It’s a proposition some manufacturers will find too hard to resist.

Health cards

People working in the service industry in Last Vegas are already required to obtain ‘health cards’ before working anywhere that handles food.

At the moment, these cards are more about demonstrating certain standards in food hygiene awareness than proving the health of their owners, but it’s easy to imagine the scope being extended.

It’s a fairly controversial idea, and one that could lead to a whole bunch of new problems.

Safety protocols

I think an increase in health and safety protocols is pretty much inevitable as more and more people go back to work. But what’s going to be particularly interesting is how these new regulations are mandated.

Will it be left to companies to come up with their own policies for employee safety? Or will the government step in with blanket guidelines, perhaps even turning them into law?


So many decisions in the manufacturing industry are driven by a constant desire for cheap, cheaper, cheapest.

Over the years, this has led to aggressive offshoring in most every industry to help reduce labor, materials, and utilities costs.

But if COVID–19 has shown us anything, it’s that these global supply chains and just-in-time delivery systems are a little more fragile than most of us would have thought.

We’ve had a glimpse of what might happen if global supply chains suddenly get snipped, and it wasn’t pretty. I think we’ll see a strong onshoring trend as we emerge from this crisis, particularly for essentials like pharmaceuticals and food produce where ‘we should be getting something in next week’ isn’t going to cut it.

Costs will naturally go up, but I think people are willing to pay a premium to feel they’re getting better quality and more reliability. Not to mention the jobs that will be created for Americans in a time when we desperately need them.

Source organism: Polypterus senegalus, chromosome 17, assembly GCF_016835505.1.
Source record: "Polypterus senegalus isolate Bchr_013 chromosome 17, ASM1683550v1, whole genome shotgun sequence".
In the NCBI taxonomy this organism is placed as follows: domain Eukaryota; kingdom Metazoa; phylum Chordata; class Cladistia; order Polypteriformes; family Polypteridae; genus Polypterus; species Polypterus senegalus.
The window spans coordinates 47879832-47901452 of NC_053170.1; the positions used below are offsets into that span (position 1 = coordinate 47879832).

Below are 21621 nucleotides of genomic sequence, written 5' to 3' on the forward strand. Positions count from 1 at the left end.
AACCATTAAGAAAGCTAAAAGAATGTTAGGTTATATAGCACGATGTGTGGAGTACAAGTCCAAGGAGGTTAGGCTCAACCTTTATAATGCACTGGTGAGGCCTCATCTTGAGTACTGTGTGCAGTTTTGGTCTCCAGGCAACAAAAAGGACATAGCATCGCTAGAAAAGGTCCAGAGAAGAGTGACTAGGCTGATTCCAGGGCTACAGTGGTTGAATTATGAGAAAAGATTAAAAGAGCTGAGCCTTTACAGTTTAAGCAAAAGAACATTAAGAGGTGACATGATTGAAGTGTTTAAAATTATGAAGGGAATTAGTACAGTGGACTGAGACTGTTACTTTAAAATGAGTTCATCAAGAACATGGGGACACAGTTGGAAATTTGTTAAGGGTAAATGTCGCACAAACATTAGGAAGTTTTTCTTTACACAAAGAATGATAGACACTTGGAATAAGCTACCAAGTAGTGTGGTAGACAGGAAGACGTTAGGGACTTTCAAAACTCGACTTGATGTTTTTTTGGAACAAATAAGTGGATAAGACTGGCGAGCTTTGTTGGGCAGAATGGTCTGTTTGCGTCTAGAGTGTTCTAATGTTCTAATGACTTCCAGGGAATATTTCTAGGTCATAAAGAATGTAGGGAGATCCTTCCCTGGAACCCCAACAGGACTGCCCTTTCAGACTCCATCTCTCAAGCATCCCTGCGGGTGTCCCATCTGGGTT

Necessity, mother of all invention

I think we’re going to see a bit of turmoil in the coming months as we find a new equilibrium. But I predict manufacturing in the US will adapt and come back stronger than ever.

I’d love to see some of the big players show some leadership in this space in the meantime. The likes of VW, Boeing, Ford, and others have very, very deep pockets and world class R&D departments. Most of those companies are going to come through this crisis just fine (even if the odd government bailout might be needed to smooth the way in some cases).

The future for the smaller players is much less certain.

When we think manufacturing, we usually picture multinationals. But I work with plenty of manufacturers with 5–300 employees. Collectively, these companies employ huge numbers of people and contribute a lot to the economy, both locally and nationally. But individually, they don’t have the resources to give themselves a buffer in times like these.

If the big players share what they learn with smaller operators, it will save a lot of business from going under and get small and medium sized manufacturers producing sooner.

As much as I read about this situation, nobody knows what manufacturing will look like in 6 months’ time. But the industry has adapted before in times of need.

And it will adapt again.

Capture Your Audience with these 6 Winning Marketing Tips

Capture Your Audience with these 6 Winning Marketing Tips

Capture Your Audience with these 6 Winning Marketing Tips

Capture Your Audience with these 6 Winning Marketing Tips

No matter what business you’re in, good marketing is a basic key to success. In today’s highly competitive professional landscape, all of us need to jumpstart our marketing strategies to come out on top.

We all know this is especially vital in the commercial real estate biz. CRE is no joke. If you’re not keeping up with the latest advances in a marketing capacity, you’re losing business.

Blogs, killer website design, social media, tech integration, top-tier imagery; the list is endless. The marketing aspect of the job is dominating the game and becoming the baseline for a healthy and thriving commercial practice.

Marketing allows you to extend your reach, boost engagements, and generate leads to your sales funnel. In my personal practice, I like to be as detailed as possible with marketing. I like to say that we want the marketing to be so good that clients feel like they’ve already seen the property – simply by exploring my online presence.

In this blog post, I’m sharing my top 6 marketing tactics for commercial professionals looking to optimize all of their possibilities. Get ready to take your commercial practice into an entirely new level. Here we go:

Use Tech to Create Comprehensive Visuals